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STRUCTURAL ENGINEERING CONCRETE LAB

A topic
Submitted In Partial Fulfillment Of The Requirement For The Award Of
Degree Of
MASTER OF ENGINEERING

CIVIL ENGINEERING

Submitted To

RAJIV GANDHI PROUDYOGIKI VISHWAVIDYALAYA, BHOPAL


Session 2017-2018
Submitted by
Pankaj Agrawal
0610CE17MT09

Under the supervision of


Asst. Prof. Mr. Rahul Satbhaiya
Department of Civil Engineering
INFINITY MANAGEMENT AND ENGINEERING COLLEGE SAGAR (M.P.)
Disaster Resistance Building
Disaster Resistance-

Concrete is resistant to wind, hurricanes, floods,


and fire. Concrete, as a structural material and as
the building exterior skin, has the ability to
withstand natures normal deteriorating
mechanisms as well as natural disasters. Properly Masonry Safe Room
designed, reinforced concrete is resistant to
earthquakes and provides blast protection for
occupants. Concrete safe rooms help provide protection from earthquakes,
tornadoes, hurricanes, fires, and other disasters.

Types of Disaster resistance-

Fire Resistance-
Concrete offers non-combustible construction that helps contain a fire
within boundaries.

As a separation wall, concrete helps to prevent a fire from spreading


throughout a building.
As an exterior wall or roof, concrete helps to prevent a fire from
jumping from building to building.
During wild fires, concrete walls and roofs help provide protection to
human life and the occupants possessions within a building.
Concrete helps contain a fire even if no water supply is available,
whereas sprinklers rely on a water source.
Concrete that endures a fire can often be reused when the building is
rebuilt.

Tornado, Hurricane, and Wind Resistance

Concrete is resistant to tornadoes, hurricanes, and wind. Following


Hurricane Katrina, a concrete house was the sole house left standing in a
Pass Christian, MS, and neighborhood.
Investigators have learned from previous hurricanes
that:

Asphalt shingles often failed due to holes created


by staple guns. Nails held better than staples if
they were properly placed.
Clay roof tiles resisted wind forces better than
asphalt shingles but were apt to shatter if hit by The Sundbergs' home, in
flying debris. the Pass Christian, MS, area

Concrete roof tiles suffered similar damage as clay affected by Hurricane

Katrina, is shown in the


roof tiles from debris, but were more resistant to yellow circle and is a prime
shattering than clay tiles. example of the durability of
Asphalt gravel roofs, if not well maintained, were concrete homes. (PCA
photo from FEMA)
flaked off in layers by the wind, exposing sub-
layers.
Plywood sheathing failures were due to inadequate nailing.
Particle board does not provide a good base for the attachment of
surface roofing materials.
Gables were more prone to failure than hip roofs. Gables constructed
of concrete masonry fared much better than frame construction.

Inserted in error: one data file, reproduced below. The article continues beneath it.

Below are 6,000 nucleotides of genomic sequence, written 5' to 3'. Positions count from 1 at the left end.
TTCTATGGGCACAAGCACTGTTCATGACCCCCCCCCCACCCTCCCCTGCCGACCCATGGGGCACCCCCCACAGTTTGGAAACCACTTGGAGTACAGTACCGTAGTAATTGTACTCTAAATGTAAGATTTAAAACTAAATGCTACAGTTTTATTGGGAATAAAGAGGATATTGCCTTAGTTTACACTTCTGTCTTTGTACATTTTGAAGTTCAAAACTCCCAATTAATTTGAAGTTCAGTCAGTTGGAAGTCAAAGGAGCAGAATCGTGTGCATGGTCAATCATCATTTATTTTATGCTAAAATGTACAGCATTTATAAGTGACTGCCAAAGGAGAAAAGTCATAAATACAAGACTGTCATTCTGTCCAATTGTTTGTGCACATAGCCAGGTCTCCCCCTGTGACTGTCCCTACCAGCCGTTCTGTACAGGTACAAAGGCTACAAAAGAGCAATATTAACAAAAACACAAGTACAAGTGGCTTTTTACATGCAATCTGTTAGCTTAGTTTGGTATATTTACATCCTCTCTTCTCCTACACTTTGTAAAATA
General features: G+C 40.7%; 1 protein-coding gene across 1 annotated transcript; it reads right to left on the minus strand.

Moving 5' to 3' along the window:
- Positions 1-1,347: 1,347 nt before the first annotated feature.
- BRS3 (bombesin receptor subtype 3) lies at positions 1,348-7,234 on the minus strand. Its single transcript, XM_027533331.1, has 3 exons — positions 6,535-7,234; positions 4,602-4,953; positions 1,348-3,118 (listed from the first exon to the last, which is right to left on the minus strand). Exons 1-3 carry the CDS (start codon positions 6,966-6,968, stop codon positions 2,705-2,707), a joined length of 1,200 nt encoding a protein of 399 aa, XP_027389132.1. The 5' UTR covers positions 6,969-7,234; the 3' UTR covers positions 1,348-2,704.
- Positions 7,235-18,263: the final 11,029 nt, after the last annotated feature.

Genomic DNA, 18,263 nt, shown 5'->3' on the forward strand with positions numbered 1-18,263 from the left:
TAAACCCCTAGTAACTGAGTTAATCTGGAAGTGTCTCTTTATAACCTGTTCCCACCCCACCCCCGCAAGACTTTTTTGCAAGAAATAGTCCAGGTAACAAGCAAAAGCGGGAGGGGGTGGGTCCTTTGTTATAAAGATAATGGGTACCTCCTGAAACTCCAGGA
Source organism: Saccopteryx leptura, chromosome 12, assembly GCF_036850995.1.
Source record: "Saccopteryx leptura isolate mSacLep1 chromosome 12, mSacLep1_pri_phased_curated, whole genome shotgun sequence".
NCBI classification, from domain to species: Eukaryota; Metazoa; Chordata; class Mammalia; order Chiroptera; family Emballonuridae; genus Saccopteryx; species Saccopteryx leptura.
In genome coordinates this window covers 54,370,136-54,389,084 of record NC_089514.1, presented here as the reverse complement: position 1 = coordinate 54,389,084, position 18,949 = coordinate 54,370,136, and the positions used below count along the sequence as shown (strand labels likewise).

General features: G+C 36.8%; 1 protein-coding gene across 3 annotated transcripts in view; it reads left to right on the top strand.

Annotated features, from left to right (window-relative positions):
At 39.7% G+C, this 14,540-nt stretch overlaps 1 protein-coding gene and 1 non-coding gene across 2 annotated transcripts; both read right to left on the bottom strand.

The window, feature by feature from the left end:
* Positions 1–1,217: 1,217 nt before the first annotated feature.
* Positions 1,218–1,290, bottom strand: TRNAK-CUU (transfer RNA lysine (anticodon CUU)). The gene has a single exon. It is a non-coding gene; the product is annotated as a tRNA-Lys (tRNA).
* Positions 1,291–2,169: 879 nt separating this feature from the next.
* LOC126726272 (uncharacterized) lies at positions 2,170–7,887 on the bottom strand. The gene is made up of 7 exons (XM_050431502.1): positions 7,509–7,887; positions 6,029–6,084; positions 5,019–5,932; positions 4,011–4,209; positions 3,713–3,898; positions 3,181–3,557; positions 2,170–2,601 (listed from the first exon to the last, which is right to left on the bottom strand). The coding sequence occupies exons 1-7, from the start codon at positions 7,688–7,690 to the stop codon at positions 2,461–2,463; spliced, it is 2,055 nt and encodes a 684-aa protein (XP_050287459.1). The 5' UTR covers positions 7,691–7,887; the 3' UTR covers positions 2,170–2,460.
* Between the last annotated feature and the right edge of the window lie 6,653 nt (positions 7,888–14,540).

Inadequate attachment to walls and inadequate lateral support caused
many failures of gables, particularly wood frame gables.
Concrete block walls performed well. Concrete masonry construction
was more forgiving of poor craftsmanship than wood frame
construction. Compliance with the SSTD 10-93, Standard for Hurricane
Resistant Residential Construction or the provisions of ACI 530/ASCE
5/TMS402-95 would have probably reduced the amount of damage
observed in these structures.
Masonry veneer also performed well when properly constructed and
connected to the structure. Damaged veneers were invariably a result
of corroded, inadequate, or improperly embedded ties. Masonry veneer
structures subjected to storm surges were able in many cases to
withstand the storm surge better than wood frame houses without
veneer.
Wood frame walls performed poorly unless well designed and
constructed.
Loads on building components and connections are significantly
increased when the envelope is breached by high wind or flying debris.
Masonry systems appeared to resist breaching as well, if not better,
than other wall systems.
Windows and doors need to be carefully installed. Windows must be
protected with hurricane shutters.
Flood Resistance
Concrete is not damaged by water; concrete that does not dry out
continues to gain strength in the presence of moisture. Concrete
submerged in water absorbs very small amounts of water over long
periods of time, and the concrete is not damaged. In flood-damaged
areas, concrete buildings are often salvageable. Concrete dams and
levees are used for long-lasting flood control.

In the rebuilding of New Orleans after Hurricane Katrina, architects


and engineers are looking at structures that will keep water out and
not shift or float away when submersed in floodwaters. One solution
is reinforced concrete walls to the roof height with a 12-in. thick
concrete slab. In one example, the slab will be kept in place with 8-
in. helical anchors drilled 10 to 13 feet into the ground (Architect
Hank Browne and engineers DMK Group, April 2006 Building Design
and Construction).

Concrete will only contribute to moisture problems in buildings if it


is enclosed in a system that traps moisture between the concrete
and other building materials. For instance, a vinyl wall covering in
hot and humid climates will act as a vapor retarder and moisture
can get trapped between the concrete and the wall covering. For
this reason, impermeable wall coverings (such as vinyl wallpaper)
should not be used on concrete walls.

High Humidity and Wind-Driven Rain-

Concrete is not affected by wind-driven rain and moist outdoor air in hot
and humid climates because it is impermeable to air infiltration and wind-
driven rain. Moisture that enters a building must come through joints
between concrete elements. Annual inspection and repair of joints will